Thursday, December 31, 2015

Here Lies Dirck Under the Floor of the Church

Gelukkig Nieuw Jaar!

If you've followed this blog the past 4-5 weeks, you know that the Fonkert family first appeared in the 1500s on the Hoekse Waard, an island of reclaimed land in the Rhine delta just south of Rotterdam.

The western part of the island was still swampland when the Count of Egmont gained ownership in 1531. The Westmaas-Nieuwland polder, where Dirck Adriaensz Fonckert lived (see Dirck Fonckert: "He Lived in a Former Monastery of Monks," 10 December 2015), was drained by 1539. The two polders to the west where later generations of Fonkerts lived -- Oud Beijerland and Nieuw Beijerland -- were created in 1557 and 1583, respectively.*

The earliest Fonckert known with certainty is Adriaen Willemsz Fonckert, who died at Rhoon, on the next delta island to the north (IJsselmonde) in 1594. He was married to a daughter of the schout (sheriff) of Rhoon and had there at least four children, including Dirck. While his parents and birthplace are not known, it is estimated that he was born about 1535. Dirck and his two married sisters moved to the Hoekse Waard to farm the new land.

They were landholders of some means. Dirck was an alderman in de Group and in 1622 was appointed dijkgraaf -- dijk sheriff. As a man of some status, he was buried in the Westmaas church upon his death in 1641. The outer part of the stone reads: "HIER LEIT BEGRAVEN DIRCK ADRIAENSZ FONCKERT IN LEVEN DYCKGRAEF VANT WESTMAES" -- Here lies buried Dirck Adriaensz Fonckert  who during his life was dijkgraaf of Westmaas. His first wife, Bastiaantje Zegers Craenendonck, who died in 1626, is also buried in the church. At the base of their bas-relief stones are the family wapens, or arms. They were badly damaged in 1795 by French revolutionaries  who sought to destroy symbols of nobility. A corner of Dirck's gravestone is hidden under the choir "loft."I don't seem to have a photo of Bastiaentje's grave.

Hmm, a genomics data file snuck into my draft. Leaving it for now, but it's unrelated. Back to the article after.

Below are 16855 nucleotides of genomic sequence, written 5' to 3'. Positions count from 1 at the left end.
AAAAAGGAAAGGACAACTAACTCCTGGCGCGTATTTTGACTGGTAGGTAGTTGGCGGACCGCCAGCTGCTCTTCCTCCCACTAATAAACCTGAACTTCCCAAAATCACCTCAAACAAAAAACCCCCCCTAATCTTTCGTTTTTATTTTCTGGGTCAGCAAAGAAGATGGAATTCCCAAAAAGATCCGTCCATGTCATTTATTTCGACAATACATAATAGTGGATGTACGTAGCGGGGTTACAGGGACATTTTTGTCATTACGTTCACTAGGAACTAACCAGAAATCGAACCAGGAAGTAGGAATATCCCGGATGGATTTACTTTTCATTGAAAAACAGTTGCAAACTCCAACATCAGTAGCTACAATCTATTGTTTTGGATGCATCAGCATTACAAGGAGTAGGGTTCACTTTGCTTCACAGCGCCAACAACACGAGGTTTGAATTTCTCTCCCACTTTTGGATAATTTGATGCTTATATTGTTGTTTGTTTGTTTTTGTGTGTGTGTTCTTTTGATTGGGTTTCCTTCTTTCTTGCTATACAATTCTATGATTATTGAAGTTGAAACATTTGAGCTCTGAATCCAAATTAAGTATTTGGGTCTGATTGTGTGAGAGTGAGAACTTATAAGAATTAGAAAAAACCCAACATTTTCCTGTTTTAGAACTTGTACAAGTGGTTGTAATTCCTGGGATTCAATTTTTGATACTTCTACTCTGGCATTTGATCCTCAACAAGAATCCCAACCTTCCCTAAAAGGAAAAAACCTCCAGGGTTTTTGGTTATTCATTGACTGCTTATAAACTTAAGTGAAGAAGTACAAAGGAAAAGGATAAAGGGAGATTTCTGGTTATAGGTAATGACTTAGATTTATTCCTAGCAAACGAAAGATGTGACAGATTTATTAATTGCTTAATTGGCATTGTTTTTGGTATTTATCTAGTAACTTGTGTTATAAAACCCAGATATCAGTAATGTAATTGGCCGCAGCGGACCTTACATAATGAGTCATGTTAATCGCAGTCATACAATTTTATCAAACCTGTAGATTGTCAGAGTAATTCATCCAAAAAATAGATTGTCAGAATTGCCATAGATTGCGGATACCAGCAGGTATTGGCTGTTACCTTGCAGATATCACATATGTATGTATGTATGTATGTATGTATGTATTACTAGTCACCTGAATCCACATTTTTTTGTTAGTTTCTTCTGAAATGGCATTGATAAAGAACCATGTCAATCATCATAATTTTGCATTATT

Dirck's daughter, Haasje, married Symon Huygen Splinter and is buried in the church at Mijnsheerenland, less than a mile from Westmaas. I do have a photo of her gravestone.

As noted above, Dirck Adrianesz Fonckert came to the Hoekse Waard from Rhoon. There were several Fonckerts at Rhoon in the 1500s, but details about them are fuzzy. Next week, I will kick off the new year with some fairly wild, yet, I think, credible speculation about the origins of these Fonckerts.

And, if you haven't figured it out yet, "Gelukkig Nieuw Jaar" means "Happy New Year." For good measure, I also wish you "een verspoedig Nieuw Jaar.

* It is not clear whether drainage of these polders began, or was finished, in these years. This short description the polders and the role of Adriaen Willems Fonckert is from

Thursday, December 24, 2015

My 4th Great-Grandparents and the Silver Baptismal Bowl

Fröliche Weihnachten, God Jul, Merry Christmas, and Vrolijk Keerstfeest!

My sixth-great grandfather, Zegert Dirksz Fonkert (1685-1737) had established a farm in the Oud Beijerland polder by the early 1700s. His grandson, Pieter Dirksz Fonkert (1762-1865) had inherited the farm and expanded it to 129 hectares -- an impressive estate in those days. When Pieter's son, Dirk Pietersz Fonkert died in 1860, the farm was sold at auction. A third son, Pieter, received an unknown cash settlement. Pieter was my great-great-grandfather.